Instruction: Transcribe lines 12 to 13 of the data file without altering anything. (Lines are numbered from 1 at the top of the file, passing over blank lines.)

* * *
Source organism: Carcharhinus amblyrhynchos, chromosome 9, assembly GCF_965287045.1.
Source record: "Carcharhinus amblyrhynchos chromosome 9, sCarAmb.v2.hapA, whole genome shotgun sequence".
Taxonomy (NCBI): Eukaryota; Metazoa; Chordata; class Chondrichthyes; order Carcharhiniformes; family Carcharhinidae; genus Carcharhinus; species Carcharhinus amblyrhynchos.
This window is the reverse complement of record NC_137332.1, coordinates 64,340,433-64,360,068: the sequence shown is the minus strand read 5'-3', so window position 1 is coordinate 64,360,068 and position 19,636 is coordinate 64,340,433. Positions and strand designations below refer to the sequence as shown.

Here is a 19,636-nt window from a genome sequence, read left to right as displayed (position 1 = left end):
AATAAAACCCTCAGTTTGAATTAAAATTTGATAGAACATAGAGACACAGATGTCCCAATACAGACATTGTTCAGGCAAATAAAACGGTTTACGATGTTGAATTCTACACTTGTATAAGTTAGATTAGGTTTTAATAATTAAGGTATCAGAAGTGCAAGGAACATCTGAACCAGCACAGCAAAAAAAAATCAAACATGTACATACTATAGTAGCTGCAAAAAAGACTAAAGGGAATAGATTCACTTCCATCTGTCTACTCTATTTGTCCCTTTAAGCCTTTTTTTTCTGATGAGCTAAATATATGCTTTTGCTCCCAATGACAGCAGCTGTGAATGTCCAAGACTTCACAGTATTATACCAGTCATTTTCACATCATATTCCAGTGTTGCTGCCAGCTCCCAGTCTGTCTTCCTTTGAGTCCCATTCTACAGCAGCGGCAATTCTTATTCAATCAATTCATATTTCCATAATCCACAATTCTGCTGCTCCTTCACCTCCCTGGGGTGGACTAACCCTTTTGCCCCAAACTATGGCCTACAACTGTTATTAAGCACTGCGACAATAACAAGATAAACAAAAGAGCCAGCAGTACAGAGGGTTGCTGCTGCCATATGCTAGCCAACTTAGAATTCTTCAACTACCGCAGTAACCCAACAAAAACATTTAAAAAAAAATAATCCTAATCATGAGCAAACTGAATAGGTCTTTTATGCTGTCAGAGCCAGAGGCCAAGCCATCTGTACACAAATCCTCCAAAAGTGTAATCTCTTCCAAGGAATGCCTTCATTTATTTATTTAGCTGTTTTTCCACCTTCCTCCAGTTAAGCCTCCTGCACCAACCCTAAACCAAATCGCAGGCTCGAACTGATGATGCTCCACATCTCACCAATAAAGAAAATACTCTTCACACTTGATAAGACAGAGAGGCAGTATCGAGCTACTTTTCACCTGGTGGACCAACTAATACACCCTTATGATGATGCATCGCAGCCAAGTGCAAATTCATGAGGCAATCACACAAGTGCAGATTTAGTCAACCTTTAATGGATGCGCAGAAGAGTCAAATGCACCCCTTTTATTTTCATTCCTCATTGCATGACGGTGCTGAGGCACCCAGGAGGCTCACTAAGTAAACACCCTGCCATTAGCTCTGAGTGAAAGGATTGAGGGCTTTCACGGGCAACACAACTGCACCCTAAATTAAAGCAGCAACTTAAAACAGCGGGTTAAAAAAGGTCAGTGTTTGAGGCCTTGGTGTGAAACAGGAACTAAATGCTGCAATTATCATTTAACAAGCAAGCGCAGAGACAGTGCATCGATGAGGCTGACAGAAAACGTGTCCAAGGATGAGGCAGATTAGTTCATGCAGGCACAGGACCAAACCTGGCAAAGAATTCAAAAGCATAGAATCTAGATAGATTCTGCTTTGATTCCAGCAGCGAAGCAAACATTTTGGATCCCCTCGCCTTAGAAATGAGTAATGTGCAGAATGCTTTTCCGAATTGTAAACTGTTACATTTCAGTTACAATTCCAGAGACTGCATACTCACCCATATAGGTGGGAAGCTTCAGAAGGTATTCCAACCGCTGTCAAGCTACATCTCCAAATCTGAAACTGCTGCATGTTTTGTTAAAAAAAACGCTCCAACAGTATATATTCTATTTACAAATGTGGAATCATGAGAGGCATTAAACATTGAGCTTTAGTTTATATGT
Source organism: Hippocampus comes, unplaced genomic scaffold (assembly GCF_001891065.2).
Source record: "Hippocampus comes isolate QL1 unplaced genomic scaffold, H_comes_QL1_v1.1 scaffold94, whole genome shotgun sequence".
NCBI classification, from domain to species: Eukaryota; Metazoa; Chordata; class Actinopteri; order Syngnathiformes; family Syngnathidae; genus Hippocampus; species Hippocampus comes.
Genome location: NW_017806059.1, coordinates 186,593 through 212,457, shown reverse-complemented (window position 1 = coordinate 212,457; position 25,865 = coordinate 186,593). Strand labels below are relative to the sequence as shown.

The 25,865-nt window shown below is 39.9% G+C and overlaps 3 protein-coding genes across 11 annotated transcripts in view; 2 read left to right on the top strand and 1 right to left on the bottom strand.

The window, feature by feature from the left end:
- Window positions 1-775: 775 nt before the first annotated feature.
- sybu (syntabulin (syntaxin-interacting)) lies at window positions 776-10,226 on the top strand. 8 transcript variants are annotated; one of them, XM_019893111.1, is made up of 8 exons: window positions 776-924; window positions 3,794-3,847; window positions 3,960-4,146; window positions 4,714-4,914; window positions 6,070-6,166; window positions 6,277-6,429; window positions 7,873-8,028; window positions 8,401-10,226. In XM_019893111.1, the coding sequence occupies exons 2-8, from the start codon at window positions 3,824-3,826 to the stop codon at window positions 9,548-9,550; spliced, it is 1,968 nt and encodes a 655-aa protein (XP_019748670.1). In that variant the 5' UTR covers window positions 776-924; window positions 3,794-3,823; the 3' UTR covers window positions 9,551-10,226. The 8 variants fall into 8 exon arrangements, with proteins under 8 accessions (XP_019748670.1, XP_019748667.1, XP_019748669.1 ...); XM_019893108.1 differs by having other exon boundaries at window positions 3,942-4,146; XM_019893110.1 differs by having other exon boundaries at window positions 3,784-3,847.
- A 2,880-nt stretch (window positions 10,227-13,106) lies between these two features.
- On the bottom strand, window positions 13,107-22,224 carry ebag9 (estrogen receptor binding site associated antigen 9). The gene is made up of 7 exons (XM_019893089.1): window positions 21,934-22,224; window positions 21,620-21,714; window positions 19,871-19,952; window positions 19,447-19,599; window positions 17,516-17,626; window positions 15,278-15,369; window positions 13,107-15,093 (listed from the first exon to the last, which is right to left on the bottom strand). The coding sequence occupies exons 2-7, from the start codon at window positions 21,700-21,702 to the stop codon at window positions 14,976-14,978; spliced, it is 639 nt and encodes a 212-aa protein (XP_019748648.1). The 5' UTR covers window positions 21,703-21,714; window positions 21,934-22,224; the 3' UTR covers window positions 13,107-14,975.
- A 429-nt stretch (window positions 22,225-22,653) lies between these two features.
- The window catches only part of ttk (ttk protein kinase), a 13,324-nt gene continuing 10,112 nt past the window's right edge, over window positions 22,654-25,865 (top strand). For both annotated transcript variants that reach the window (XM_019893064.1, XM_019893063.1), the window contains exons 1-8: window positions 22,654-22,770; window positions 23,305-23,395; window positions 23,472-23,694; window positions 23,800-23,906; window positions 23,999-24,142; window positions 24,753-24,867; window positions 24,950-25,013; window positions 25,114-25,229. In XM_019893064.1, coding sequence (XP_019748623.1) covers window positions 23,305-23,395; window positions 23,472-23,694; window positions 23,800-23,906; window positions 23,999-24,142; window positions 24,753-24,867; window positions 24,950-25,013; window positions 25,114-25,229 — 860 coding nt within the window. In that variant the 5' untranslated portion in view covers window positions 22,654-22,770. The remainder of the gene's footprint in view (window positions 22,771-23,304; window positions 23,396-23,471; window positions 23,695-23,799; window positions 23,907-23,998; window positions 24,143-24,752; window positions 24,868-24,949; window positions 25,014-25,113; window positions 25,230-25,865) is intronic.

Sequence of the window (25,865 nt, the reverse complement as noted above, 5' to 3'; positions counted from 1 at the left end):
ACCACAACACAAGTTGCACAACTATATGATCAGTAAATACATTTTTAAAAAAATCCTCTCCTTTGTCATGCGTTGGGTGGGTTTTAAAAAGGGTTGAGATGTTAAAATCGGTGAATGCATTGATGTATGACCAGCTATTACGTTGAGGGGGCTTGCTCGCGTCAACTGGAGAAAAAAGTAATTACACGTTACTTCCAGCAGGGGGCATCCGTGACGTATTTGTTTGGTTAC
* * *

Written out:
The window, feature by feature from the left end:
- Window positions 1-775: 775 nt before the first annotated feature.